Swiss consumers have become more upbeat over the past few months - good news for retailers as the findings come at the start of the Christmas shopping season.
The State Secretariat for Economic Affairs (Seco) said on Thursday that the consumer sentiment index rose to +13 points in October from +12 in July.
Before the start of the year, the index was at –15 points and entered the plus zone in January for the first time in 17 quarters.
"Economic conditions improved for the fourth time in a row," Seco said in a statement. Those surveyed were less concerned about losing their jobs and more inclined to buy big items like furniture or cars.
But the survey of around 1,100 households also showed the Swiss took a less optimistic view on their current and future finances.
Seco economists said the indictors showed a certain flattening out meaning that the high point had probably already been reached or surpassed.
And bank analysts had forecast better results, expecting the index to rise to as much as +15 points.
"But it is still an improvement from the previous quarter and combined with the strong development in the labour market it does support the view that private consumption will support the Swiss economy as export growth weakens in line with slower growth in the global economy," Crédit Agricole analyst, Henrik Gullberg, told the Reuters news agency.
Economists expect the Swiss economy to slow next year from growth of around three per cent this year, and a stronger slowdown in consumer data.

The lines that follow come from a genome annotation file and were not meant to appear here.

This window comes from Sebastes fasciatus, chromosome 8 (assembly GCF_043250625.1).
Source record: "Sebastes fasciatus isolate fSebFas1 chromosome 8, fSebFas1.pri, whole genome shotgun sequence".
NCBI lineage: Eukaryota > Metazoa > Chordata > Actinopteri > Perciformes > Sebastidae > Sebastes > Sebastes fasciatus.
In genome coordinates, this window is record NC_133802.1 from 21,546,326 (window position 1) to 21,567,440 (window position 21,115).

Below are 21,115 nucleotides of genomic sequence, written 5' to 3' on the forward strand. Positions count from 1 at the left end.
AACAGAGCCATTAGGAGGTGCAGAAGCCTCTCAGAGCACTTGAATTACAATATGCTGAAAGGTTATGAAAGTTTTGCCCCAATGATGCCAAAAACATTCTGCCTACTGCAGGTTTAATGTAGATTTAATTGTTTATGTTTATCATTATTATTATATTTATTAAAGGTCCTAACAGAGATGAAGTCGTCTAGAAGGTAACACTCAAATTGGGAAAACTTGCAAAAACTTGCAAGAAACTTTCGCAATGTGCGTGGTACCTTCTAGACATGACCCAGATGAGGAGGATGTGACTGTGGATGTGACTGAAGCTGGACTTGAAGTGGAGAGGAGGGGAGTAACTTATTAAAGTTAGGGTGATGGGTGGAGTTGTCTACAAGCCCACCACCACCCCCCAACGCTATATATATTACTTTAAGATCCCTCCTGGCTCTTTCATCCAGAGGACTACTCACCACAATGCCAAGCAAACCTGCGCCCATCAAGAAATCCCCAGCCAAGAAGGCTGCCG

"Switzerland is too dependent on exports to escape the global slowdown," said Alessandro Bee, an analyst from Bank Sarasin.
"Consumption is no driver of growth, it's following the overall economic development. We expect growth to slow to 1.5 per cent next year."
Experts say one reason could be consumers' belief that prices will rise more strongly over the next 12 months, making it more difficult to save.
swissinfo with agencies
The Consumer Sentiment Index is compiled quarterly by the State Secretariat for Economic Affairs (Seco).
Since 1972, Seco has surveyed 1,100 households on various issues, including price developments and job security.
They are also asked to give their opinion on the general state of the economy over the previous 12 months, their own financial situation during the same period and how they think it will develop over the coming year.